Puerto Rico Creates Blockchain Advisory Council Reportedly To ‘Filter’ Legitimate Projects
The Puerto Rican Department of Economic Development and Commerce is creating a public and private sector based Blockchain advisory council.
Puerto Rico’s Department of Economic Development and Commerce (DDEC) will be forming an advisory council to promote Blockchain use for businesses in the country, local news outlet El Nuevo Dîa reported Thursday, March 15.
Department secretary Manuel Laboy, announced the creation of the council during the Blockchain Unbound conference that took place in San Juan, Puerto Rico this week from March 14-16.
Cointelegraph recently published an Expert Take on Puerto Rico as a “crypto tax paradise” due to the potential to sell crypto holdings without paying any taxes.
The Blockchain advisory council will be made up of members of both the private and public sector, including Chief Information Officer of the Government of Puerto Rico Luis Arocho, Commissioner of Financial Institutions George Joyner, and Secretary of Treasury Raúl Maldonado for the public sector.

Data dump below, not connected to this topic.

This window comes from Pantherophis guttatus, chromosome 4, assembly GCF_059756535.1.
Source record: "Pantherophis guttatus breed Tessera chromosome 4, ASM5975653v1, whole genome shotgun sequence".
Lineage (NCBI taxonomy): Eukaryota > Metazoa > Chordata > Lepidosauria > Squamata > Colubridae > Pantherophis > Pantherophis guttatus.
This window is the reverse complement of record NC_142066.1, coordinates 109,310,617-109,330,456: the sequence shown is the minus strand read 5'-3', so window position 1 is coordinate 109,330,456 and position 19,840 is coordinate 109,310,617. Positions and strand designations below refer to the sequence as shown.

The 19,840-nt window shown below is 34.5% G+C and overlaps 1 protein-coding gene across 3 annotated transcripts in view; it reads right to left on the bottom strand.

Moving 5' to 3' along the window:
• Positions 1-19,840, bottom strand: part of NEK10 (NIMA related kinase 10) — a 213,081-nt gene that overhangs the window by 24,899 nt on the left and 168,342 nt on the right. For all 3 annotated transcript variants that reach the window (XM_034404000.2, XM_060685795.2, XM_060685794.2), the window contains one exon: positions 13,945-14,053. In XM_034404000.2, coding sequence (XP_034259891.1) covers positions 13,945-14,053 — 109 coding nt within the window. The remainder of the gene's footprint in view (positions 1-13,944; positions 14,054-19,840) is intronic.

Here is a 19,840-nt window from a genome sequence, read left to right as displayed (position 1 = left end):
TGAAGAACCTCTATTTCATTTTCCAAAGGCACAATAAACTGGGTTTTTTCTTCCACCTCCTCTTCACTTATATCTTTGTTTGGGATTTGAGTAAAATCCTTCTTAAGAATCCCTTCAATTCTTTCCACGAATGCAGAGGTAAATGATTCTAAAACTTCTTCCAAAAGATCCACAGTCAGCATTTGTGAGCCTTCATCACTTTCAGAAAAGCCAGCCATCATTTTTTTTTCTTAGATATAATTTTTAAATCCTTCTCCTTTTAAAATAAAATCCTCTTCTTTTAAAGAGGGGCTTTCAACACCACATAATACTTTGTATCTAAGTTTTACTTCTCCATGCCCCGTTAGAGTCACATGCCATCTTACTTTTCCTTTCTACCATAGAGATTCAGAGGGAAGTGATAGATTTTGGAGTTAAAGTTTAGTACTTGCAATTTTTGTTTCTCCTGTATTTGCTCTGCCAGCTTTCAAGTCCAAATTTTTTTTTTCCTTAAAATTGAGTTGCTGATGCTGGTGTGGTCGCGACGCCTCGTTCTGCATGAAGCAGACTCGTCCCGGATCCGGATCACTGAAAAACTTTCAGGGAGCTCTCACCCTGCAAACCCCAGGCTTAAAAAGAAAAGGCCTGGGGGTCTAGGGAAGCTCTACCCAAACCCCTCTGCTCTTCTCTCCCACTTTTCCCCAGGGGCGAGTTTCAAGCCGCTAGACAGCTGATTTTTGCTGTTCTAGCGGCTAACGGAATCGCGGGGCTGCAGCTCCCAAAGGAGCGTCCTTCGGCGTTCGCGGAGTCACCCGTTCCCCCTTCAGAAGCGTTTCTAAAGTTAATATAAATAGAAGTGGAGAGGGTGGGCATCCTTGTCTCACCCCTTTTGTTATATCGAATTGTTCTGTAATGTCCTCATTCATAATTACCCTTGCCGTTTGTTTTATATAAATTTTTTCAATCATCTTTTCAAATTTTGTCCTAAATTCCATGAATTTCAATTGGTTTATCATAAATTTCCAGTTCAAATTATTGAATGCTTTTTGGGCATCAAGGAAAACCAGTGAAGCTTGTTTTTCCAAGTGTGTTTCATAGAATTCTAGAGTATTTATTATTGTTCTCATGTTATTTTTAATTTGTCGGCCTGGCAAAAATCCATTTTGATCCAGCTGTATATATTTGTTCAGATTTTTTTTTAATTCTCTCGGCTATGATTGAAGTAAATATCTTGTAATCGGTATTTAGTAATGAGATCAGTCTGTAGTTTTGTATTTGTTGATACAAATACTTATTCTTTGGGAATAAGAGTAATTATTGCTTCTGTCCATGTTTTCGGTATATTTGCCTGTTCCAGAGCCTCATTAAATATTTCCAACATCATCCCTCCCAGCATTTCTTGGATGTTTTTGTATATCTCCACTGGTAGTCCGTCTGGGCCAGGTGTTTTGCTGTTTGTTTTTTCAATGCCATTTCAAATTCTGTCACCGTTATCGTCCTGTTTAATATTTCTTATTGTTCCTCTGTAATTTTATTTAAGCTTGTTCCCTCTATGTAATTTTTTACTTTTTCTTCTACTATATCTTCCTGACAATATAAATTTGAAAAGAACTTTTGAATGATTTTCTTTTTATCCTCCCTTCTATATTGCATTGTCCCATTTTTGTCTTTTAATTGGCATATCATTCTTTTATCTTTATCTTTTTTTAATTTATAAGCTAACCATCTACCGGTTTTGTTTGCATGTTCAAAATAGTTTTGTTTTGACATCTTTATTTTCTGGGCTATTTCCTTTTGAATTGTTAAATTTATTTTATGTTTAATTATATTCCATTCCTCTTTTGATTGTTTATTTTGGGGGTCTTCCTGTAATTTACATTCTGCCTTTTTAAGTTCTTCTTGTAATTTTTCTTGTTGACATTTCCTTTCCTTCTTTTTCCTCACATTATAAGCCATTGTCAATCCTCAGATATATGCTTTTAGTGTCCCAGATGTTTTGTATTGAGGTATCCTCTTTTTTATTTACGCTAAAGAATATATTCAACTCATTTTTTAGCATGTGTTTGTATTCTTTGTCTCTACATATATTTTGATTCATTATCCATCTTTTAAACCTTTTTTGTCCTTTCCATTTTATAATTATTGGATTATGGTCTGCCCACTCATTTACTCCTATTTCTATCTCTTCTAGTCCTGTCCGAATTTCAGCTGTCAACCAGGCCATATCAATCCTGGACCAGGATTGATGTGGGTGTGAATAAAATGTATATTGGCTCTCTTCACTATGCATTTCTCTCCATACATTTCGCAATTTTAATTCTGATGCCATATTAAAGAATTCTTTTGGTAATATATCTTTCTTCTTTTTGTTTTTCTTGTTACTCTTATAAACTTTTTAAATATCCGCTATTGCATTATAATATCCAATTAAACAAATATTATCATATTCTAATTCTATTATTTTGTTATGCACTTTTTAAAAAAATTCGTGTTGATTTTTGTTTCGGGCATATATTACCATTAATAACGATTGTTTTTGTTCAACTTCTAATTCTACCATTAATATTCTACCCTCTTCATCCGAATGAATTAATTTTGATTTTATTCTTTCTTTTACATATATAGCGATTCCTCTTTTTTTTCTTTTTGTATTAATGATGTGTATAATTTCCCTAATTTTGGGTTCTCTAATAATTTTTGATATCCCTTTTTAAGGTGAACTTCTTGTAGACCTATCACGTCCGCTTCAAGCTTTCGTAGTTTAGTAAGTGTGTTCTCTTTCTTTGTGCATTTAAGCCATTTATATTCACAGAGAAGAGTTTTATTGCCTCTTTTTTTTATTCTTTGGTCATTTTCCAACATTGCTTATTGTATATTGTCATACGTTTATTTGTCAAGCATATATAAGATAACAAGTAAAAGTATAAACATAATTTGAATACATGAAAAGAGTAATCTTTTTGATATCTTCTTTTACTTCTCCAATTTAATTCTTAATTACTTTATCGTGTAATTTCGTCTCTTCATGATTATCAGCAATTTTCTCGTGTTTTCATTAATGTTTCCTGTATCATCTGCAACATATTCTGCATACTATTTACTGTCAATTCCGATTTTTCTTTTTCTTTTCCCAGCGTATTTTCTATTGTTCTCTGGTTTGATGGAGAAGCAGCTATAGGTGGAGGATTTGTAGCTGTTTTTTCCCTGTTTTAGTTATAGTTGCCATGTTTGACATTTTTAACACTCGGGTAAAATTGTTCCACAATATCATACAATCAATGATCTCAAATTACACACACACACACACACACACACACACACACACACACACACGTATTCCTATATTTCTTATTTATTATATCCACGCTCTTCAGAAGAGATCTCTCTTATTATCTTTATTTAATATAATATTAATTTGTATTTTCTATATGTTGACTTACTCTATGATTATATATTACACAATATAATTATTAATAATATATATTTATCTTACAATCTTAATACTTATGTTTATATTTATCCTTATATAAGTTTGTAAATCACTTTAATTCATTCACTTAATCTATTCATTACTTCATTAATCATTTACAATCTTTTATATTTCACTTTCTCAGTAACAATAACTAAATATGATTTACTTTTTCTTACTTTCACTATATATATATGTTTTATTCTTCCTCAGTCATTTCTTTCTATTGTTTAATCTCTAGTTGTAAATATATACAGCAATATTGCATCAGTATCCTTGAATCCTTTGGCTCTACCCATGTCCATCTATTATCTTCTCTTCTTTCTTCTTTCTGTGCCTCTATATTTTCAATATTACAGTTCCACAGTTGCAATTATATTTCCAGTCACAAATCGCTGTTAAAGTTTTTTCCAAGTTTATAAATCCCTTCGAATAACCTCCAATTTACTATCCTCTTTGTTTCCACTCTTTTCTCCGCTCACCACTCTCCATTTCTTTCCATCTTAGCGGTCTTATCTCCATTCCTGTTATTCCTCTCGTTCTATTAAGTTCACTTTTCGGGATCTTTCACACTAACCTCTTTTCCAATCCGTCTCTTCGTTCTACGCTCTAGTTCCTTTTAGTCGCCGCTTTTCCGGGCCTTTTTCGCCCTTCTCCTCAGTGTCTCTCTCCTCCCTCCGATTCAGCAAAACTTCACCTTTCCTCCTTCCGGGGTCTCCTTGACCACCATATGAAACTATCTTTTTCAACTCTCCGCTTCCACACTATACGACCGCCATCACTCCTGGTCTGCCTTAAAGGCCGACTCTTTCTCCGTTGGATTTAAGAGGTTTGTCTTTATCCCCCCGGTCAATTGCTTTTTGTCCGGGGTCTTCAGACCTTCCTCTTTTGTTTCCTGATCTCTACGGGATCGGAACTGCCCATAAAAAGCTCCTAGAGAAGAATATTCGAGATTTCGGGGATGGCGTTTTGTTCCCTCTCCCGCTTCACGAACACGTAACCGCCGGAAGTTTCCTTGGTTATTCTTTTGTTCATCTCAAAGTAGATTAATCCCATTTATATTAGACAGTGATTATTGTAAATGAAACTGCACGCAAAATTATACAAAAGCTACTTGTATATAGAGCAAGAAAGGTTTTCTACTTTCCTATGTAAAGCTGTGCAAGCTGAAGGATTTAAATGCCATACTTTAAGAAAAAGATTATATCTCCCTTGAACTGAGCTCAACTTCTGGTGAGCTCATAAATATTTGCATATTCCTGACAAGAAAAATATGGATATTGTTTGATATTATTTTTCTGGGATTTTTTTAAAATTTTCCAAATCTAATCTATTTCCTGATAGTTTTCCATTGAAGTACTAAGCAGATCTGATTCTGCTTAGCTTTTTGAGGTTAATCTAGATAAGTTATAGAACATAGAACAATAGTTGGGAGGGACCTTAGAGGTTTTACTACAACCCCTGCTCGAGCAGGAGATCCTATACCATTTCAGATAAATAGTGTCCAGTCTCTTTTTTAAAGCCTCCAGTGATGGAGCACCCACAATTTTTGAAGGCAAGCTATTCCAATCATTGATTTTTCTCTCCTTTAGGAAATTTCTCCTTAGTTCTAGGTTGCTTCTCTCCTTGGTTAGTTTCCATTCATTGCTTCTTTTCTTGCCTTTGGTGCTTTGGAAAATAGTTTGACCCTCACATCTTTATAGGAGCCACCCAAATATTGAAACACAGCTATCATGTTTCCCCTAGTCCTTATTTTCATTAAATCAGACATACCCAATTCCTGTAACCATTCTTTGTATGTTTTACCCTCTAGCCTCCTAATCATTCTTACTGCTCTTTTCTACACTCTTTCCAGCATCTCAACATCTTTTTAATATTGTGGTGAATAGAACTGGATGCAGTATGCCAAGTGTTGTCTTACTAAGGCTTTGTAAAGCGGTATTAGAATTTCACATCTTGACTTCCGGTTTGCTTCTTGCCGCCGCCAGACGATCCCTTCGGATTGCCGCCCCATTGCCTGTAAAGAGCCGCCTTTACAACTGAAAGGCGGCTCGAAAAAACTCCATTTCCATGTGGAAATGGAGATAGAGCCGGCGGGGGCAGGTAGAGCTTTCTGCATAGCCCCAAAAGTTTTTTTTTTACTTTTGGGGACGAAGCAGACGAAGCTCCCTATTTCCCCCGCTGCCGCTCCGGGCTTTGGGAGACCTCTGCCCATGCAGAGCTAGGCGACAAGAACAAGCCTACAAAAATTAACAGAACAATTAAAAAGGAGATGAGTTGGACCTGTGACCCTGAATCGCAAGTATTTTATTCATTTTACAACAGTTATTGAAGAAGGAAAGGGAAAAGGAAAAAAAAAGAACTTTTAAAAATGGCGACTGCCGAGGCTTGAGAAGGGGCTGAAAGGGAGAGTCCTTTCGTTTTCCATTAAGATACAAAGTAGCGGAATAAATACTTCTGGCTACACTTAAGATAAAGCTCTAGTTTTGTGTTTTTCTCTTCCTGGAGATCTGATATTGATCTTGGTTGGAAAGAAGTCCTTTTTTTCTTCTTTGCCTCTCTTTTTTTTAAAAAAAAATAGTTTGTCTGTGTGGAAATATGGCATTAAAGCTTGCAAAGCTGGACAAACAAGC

The private sector side will include “several investors, entrepreneurs, and Blockchain technology experts who have moved to Puerto Rico in recent months, as well as industry leaders from the United States,” according to the DDEC.
The council will allegedly act “unofficially as a kind of filter” to determine with projects will help solve legitimate needs on the island with Blockchain, as opposed to companies that just mention Blockchain because of the term’s rising popularity, an unnamed source told El Nuevo Día:
“[Blockchain] is becoming a ‘catchphrase in the same way that many companies were previously mentioning ‘cloud’ solutions [...] the government is very careful about which projects to support.”
Companies that have changed their names to include the word “Blockchain” have seen their shares skyrocket, one company reporting an increase of 400 percent. US regulators have promised to address the issue of not true “Blockchain” companies making a profit from the name recognition alone.